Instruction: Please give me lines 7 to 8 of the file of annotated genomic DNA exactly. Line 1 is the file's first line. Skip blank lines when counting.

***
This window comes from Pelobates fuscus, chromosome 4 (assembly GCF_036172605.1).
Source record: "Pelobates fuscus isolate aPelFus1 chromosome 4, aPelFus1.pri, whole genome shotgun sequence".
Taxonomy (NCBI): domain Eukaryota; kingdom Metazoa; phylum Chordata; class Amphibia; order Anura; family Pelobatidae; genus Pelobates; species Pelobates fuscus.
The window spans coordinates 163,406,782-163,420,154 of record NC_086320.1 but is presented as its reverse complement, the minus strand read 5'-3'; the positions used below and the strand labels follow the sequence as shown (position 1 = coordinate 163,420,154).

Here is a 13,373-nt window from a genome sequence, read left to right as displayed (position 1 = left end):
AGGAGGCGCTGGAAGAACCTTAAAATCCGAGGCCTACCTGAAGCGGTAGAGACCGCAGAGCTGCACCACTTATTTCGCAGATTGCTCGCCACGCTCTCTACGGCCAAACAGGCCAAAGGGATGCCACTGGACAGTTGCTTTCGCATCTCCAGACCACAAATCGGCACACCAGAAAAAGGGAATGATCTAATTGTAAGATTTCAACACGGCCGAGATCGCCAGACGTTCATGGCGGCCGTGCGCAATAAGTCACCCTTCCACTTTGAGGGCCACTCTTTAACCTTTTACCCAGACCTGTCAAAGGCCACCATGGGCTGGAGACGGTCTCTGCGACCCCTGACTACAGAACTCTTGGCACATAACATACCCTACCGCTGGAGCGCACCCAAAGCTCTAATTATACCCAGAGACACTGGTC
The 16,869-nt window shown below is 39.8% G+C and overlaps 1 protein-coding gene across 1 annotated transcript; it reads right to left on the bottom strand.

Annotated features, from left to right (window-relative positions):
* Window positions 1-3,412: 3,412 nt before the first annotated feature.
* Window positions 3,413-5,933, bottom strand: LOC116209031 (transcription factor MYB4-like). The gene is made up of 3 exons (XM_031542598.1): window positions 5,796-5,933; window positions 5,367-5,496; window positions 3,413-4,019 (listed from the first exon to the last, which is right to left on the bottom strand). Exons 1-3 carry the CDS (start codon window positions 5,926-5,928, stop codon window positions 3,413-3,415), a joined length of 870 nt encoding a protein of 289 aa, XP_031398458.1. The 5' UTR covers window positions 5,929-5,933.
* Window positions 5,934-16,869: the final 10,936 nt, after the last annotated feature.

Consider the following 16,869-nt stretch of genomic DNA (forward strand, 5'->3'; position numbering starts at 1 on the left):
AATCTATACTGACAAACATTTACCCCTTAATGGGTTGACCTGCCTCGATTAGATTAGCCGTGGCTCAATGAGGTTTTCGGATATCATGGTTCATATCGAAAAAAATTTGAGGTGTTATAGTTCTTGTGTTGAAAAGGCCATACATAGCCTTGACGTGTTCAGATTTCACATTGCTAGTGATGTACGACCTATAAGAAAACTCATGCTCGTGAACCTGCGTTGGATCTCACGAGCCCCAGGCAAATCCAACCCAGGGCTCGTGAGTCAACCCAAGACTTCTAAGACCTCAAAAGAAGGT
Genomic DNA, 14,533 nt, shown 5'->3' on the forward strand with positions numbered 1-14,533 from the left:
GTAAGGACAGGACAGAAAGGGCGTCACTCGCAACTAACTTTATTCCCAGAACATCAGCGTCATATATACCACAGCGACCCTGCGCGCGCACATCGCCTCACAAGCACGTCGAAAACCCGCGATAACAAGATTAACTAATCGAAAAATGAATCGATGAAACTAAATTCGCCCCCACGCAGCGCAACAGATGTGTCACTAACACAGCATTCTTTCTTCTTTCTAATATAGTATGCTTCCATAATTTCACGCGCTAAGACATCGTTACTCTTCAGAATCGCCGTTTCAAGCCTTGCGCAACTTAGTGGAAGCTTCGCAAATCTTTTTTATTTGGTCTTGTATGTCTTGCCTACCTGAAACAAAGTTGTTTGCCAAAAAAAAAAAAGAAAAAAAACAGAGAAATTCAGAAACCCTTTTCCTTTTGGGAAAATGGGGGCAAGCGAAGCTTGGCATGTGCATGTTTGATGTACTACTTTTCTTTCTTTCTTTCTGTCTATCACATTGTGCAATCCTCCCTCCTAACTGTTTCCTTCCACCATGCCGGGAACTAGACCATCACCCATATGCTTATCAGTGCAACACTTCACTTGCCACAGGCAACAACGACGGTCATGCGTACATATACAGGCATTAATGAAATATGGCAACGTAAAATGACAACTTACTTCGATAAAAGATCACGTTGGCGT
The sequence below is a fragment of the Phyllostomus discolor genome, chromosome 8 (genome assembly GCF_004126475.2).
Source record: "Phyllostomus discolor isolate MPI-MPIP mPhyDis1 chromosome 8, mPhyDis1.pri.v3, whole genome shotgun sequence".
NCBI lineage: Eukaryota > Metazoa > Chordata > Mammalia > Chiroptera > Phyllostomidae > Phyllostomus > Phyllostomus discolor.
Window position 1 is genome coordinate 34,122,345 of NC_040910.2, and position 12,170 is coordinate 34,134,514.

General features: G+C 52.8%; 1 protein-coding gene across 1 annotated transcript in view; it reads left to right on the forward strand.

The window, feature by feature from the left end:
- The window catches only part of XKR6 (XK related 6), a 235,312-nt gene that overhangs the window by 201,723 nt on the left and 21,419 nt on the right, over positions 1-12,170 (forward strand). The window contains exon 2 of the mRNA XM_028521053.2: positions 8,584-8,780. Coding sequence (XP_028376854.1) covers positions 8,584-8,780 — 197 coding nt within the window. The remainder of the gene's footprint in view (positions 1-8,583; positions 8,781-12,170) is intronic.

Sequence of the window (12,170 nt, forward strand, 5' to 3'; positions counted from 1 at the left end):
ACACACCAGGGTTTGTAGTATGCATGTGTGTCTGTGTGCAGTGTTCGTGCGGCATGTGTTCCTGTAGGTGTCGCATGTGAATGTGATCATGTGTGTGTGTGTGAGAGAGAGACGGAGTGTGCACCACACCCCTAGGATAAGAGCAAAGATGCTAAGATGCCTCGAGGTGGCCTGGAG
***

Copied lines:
The 16,869-nt window shown below is 39.8% G+C and overlaps 1 protein-coding gene across 1 annotated transcript; it reads right to left on the bottom strand.

Annotated features, from left to right (window-relative positions):